‘I think that every art is an art of authority but between “authoritarian” and “dictatorial” there is a vast difference.’ So remarked the Hungarian conductor, Antal Doráti, towards the end of a long career which included, near its beginning, almost a decade spent working closely with orchestras in The Hague and Amsterdam. That work, very little known now, is revived on the present 2CD set which includes many recordings new to CD or in their first international release.
Dorati’s sentiment does not entirely square with the firebrand who terrorised his orchestras as well as electrifying his audiences during the 1950s when these recordings were made. The director of the Hague Philharmonic was once confronted by Doráti in a rage and a heavy glass ashtray flying towards his head (he ducked). Though the Residentie orchestra was regarded, then as now, in terms inferior to the Concertgebouw, they still attracted musicians of the calibre of Doráti and Ginette Neveu.
The conductor was already renowned in both Europe and the US for his idiomatic flair in the music of Dvořák and the young Philips label was keen to expand its catalogue with orchestral showpieces such as the less-familiar Slavonic Rhapsodies which were split between the two Dutch orchestras. The conductor also took on a local composer, Peter van Anrooy and his vividly orchestrated rhapsody, based on the life of an 18th-century Dutch naval hero, Piet Hein.
Most of the recordings here – overtures by Mendelssohn, Weber and Schubert – arose from the sudden death of the Concertgebouw’s principal conductor, Eduard van Beinum in April 1959. Three days of sessions in the studio had already been booked for September of the same year and Doráti filled most of them in his efficient way: ‘I always enjoyed making recordings,’ he said. ‘There is never a danger that anything is too perfect. The danger is always that it is too imperfect.’ The opening item, Smetana’s ‘Vltava’, had been recorded in February 1952 and issued as the filler to the Fourth Symphony of Tchaikovsky which has been released separately on Eloquence (482 5553); it was incorporated by Philips into a ‘Má Vlast’ which Doráti and the Concertgebouw completed in September 1956.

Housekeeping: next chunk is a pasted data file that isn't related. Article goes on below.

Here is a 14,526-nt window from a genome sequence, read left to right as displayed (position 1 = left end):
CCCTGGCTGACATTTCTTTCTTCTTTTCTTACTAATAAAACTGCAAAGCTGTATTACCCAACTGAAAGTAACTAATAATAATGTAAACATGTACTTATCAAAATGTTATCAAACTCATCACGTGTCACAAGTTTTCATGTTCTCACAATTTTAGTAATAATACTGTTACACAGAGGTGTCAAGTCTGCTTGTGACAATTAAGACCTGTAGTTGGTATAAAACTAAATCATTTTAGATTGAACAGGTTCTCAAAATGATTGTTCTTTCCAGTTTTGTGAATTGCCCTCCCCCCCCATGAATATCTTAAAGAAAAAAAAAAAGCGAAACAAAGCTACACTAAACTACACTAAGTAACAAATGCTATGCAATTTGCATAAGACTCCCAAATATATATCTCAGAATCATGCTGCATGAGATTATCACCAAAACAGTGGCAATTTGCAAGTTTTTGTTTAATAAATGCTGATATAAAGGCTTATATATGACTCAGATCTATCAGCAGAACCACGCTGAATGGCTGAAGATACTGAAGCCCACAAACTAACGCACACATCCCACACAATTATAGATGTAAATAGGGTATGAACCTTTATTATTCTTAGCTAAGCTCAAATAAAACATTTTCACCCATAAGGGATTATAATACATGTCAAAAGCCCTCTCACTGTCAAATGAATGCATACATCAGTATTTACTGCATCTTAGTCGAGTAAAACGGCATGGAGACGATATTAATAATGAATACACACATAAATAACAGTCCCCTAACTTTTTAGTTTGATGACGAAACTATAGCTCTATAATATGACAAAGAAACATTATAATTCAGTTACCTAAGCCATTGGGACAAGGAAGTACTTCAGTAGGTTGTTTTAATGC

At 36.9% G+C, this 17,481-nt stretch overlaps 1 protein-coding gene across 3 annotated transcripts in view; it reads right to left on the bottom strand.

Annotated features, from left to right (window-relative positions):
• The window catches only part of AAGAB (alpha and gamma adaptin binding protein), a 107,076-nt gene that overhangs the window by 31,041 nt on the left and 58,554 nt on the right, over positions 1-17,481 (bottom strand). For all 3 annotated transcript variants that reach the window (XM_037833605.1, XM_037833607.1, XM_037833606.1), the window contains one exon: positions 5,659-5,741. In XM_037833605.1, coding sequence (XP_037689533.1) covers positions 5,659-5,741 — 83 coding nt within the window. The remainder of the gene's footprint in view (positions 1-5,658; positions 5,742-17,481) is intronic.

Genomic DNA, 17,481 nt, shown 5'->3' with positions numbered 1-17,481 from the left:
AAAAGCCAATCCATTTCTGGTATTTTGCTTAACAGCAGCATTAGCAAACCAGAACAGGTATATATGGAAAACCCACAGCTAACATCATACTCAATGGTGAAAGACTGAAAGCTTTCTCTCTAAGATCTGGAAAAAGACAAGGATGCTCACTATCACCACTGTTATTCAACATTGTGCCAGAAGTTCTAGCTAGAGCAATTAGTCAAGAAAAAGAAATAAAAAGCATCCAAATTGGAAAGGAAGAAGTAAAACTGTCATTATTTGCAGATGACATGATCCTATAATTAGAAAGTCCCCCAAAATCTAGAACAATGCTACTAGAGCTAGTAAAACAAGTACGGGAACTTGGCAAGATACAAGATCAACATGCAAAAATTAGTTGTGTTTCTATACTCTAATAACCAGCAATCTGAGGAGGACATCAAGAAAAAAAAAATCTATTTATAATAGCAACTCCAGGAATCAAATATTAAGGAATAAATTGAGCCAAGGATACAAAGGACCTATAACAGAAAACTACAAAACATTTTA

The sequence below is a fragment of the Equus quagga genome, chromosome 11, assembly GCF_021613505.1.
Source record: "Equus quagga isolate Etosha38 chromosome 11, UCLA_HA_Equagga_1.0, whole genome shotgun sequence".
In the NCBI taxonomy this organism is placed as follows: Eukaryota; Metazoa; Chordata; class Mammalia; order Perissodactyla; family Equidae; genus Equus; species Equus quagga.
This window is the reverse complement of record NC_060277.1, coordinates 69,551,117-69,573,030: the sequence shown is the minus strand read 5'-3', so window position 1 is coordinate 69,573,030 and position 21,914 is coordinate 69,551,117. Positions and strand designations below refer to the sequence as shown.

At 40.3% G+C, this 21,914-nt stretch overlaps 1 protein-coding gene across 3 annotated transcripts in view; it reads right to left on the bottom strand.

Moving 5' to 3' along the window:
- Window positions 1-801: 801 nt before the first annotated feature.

Vltava (Má Vlast)
Slavonic Rhapsody in D major, Op. 45 No. 1
Slavonic Rhapsody in G minor, Op. 45 No. 2
Slavonic Rhapsody in A flat major, Op. 45 No. 3
PETER VAN ANROOY
Piet Hein Rapsodie
Ouvertüre Meeresstille und glückliche Fahrt, Op. 27*
Ouvertüre im italienischen Still in C major, D.591*
CARL MARIA VON WEBER
Der Freischütz: Overture, Op. 77
Euryanthe: Overture, Op. 81
Oberon: Overture, Op. 67
Preciosa: Overture, Op. 78*
Scène d’amour (Roméo et Juliette, Op. 17)
La Damnation de Faust, Op. 24: orchestral excerpts
Pomp and Circumstance March in D major, Op. 39 No. 1
Concertgebouworkest (CD1: 1–3, 6; CD2)
Residentie Orkest (CD1: 4, 5)
FIRST INTERNATIONAL RELEASE ON DECCA CD (*FIRST RELEASE IN STEREO)
Recording Producer: Jaap van Ginneken
Recording Engineers: unknown (Smetana, Van Anrooy); Henk Jansen, Cees Hunziga (Dvořák: Slavonic Rhapsody No. 1); Henk Jansen, Willem van Leeuwen, Tony Buczynski (Weber, Mendelssohn, Schubert, Berlioz); Henk Jansen, Cees Huinziga, Willem van Leeuwen (Elgar)
Recording Locations: Concertgebouw, Amsterdam, The Netherlands, 21 February 1952 (Smetana), 15 September 1956 (Dvořák: Slavonic Rhapsody No.1), 22 October 1957 (Dvořák: Slavonic Rhapsody No. 2), 23–25 September 1959 (Mendelssohn, Schubert, Weber, Berlioz), 25 September 1959 (Elgar); The Hague, Netherlands, 6–8 October 1952 (Dvořák: Slavonic Rhapsody No. 3, Van Anrooy)
Remastering Engineers: Chris Bernauer, Craig Thompson
‘Berlioz’s ‘Rakoczy’ March and Elgar’s ‘Pomp and Circumstance’ March No.1 are brilliantly played by the Concertgebouw Orchestra under Doráti.’ Gramophone, October 1954